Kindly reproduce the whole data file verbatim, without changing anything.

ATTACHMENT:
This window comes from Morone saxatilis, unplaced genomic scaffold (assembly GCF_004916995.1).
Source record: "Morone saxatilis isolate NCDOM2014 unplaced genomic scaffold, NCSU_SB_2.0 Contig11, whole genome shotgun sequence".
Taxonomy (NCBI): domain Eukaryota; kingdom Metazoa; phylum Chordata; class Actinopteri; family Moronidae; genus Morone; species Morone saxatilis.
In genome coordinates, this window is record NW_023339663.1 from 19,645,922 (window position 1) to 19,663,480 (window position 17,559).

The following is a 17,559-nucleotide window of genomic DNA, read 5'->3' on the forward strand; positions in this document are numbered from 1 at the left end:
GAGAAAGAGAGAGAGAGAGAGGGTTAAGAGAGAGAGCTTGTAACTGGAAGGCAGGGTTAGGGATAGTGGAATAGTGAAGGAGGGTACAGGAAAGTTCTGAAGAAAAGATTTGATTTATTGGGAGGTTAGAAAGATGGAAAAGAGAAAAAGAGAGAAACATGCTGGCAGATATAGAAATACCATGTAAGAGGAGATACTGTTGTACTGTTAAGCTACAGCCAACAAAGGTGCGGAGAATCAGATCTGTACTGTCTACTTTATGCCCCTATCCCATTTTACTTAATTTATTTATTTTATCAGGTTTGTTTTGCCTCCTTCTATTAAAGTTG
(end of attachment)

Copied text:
This window comes from Morone saxatilis, unplaced genomic scaffold (assembly GCF_004916995.1).
Source record: "Morone saxatilis isolate NCDOM2014 unplaced genomic scaffold, NCSU_SB_2.0 Contig11, whole genome shotgun sequence".
Taxonomy (NCBI): domain Eukaryota; kingdom Metazoa; phylum Chordata; class Actinopteri; family Moronidae; genus Morone; species Morone saxatilis.
In genome coordinates, this window is record NW_023339663.1 from 19,645,922 (window position 1) to 19,663,480 (window position 17,559).

The following is a 17,559-nucleotide window of genomic DNA, read 5'->3' on the forward strand; positions in this document are numbered from 1 at the left end:
GAGAAAGAGAGAGAGAGAGAGGGTTAAGAGAGAGAGCTTGTAACTGGAAGGCAGGGTTAGGGATAGTGGAATAGTGAAGGAGGGTACAGGAAAGTTCTGAAGAAAAGATTTGATTTATTGGGAGGTTAGAAAGATGGAAAAGAGAAAAAGAGAGAAACATGCTGGCAGATATAGAAATACCATGTAAGAGGAGATACTGTTGTACTGTTAAGCTACAGCCAACAAAGGTGCGGAGAATCAGATCTGTACTGTCTACTTTATGCCCCTATCCCATTTTACTTAATTTATTTATTTTATCAGGTTTGTTTTGCCTCCTTCTATTAAAGTTG